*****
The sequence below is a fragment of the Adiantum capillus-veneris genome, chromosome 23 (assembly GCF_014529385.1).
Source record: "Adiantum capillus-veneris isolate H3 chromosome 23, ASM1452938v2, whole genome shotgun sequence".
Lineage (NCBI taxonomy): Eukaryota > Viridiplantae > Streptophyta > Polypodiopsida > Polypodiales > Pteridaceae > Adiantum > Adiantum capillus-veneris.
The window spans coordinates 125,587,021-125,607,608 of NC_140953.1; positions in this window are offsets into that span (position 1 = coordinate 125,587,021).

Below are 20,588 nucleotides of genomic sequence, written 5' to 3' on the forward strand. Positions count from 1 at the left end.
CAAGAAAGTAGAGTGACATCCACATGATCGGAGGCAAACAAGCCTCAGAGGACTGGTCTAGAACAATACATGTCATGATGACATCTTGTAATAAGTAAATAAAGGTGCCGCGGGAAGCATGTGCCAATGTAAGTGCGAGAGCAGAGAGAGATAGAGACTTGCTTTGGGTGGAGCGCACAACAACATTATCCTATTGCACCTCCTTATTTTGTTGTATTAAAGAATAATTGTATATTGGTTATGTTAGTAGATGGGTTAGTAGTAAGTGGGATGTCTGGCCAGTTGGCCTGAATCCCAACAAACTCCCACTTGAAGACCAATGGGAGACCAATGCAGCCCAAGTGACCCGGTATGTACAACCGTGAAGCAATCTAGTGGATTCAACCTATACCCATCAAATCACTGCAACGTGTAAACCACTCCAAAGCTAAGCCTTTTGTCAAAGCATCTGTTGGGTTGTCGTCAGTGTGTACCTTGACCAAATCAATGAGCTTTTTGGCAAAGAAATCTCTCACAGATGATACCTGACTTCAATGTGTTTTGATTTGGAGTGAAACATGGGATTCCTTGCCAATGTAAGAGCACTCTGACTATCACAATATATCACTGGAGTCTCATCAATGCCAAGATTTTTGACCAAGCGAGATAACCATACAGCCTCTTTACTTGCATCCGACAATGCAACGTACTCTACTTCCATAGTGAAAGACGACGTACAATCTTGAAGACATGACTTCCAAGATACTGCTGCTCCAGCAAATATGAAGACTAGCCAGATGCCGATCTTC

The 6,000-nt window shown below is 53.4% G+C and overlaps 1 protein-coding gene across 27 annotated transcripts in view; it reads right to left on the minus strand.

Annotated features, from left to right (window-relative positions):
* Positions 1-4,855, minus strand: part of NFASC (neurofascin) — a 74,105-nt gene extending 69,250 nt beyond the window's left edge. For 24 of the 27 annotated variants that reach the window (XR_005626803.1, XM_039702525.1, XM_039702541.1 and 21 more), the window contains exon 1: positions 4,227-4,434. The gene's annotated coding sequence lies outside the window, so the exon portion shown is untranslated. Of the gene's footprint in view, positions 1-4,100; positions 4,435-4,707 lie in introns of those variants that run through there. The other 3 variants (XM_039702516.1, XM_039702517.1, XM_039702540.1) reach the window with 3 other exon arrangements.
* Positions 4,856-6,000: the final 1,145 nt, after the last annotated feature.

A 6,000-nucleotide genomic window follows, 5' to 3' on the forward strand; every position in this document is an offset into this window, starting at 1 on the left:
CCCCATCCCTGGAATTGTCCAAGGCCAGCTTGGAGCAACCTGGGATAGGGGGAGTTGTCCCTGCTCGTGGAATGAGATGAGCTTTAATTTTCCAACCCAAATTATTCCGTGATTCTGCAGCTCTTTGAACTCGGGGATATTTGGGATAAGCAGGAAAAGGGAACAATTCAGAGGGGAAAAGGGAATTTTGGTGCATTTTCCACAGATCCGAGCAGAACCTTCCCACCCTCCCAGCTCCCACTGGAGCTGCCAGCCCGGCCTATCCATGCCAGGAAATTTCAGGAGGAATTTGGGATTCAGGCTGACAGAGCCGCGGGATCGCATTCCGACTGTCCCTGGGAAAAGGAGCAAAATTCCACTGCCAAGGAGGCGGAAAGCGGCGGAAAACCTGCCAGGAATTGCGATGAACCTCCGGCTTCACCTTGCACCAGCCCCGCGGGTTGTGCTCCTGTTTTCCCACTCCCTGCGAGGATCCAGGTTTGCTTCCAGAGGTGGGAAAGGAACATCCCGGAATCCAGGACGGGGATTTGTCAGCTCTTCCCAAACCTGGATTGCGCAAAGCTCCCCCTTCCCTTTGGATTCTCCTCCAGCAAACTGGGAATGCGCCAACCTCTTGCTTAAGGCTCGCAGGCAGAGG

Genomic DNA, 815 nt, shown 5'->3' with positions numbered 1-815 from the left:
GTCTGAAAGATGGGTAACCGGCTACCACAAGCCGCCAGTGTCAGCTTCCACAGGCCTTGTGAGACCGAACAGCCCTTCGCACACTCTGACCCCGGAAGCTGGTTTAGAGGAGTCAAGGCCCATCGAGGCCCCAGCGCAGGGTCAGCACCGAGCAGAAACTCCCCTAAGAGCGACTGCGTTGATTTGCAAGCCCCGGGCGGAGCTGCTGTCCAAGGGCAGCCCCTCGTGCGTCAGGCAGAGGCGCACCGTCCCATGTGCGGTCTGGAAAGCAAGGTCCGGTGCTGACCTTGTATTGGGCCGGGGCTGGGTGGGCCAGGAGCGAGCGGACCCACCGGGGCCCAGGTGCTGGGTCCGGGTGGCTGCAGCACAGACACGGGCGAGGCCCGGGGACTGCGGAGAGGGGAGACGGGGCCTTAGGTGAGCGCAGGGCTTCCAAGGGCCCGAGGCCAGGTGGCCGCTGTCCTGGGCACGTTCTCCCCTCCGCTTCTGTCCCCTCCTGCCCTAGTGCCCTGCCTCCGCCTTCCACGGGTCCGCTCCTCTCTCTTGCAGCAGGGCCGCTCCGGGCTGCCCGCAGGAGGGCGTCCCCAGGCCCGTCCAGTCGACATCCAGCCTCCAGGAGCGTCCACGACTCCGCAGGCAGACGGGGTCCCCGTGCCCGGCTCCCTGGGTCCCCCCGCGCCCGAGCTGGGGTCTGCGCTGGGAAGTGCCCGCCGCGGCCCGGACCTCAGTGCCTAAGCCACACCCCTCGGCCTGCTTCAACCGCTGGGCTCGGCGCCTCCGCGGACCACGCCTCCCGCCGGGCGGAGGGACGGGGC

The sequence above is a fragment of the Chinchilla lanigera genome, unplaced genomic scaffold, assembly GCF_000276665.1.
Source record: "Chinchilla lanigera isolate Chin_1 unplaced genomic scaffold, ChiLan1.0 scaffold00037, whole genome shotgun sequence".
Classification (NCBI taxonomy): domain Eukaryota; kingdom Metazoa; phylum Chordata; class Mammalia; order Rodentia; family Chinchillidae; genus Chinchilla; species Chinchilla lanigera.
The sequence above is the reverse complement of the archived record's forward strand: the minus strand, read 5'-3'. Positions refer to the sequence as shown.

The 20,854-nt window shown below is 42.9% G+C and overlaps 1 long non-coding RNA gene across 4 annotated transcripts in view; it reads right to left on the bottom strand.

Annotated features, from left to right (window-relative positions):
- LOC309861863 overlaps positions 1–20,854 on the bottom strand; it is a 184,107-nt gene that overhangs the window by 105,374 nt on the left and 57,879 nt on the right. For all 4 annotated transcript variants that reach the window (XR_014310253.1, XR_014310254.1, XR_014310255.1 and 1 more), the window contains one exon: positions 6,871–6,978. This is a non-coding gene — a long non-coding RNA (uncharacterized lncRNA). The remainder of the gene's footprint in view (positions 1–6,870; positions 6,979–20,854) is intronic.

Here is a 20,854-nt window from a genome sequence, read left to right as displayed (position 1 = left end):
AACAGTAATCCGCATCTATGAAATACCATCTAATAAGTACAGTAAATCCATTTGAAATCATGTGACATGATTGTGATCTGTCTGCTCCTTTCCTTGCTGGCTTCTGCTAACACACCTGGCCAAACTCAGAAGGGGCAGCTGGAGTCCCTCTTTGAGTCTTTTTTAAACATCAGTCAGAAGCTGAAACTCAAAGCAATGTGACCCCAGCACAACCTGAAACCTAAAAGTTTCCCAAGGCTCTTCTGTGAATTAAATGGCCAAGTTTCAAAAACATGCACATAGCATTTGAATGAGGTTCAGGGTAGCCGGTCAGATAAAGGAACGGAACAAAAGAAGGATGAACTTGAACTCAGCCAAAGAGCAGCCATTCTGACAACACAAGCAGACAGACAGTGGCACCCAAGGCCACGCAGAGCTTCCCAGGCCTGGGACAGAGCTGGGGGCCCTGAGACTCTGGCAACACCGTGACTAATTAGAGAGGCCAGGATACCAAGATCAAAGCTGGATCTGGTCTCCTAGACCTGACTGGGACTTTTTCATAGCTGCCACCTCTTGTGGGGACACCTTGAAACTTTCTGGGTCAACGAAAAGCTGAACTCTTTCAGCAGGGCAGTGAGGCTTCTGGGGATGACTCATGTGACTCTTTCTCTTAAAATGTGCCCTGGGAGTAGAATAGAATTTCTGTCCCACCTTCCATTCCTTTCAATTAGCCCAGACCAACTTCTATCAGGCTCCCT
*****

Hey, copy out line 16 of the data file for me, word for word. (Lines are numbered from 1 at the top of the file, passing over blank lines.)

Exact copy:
Source record: "Chinchilla lanigera isolate Chin_1 unplaced genomic scaffold, ChiLan1.0 scaffold00037, whole genome shotgun sequence".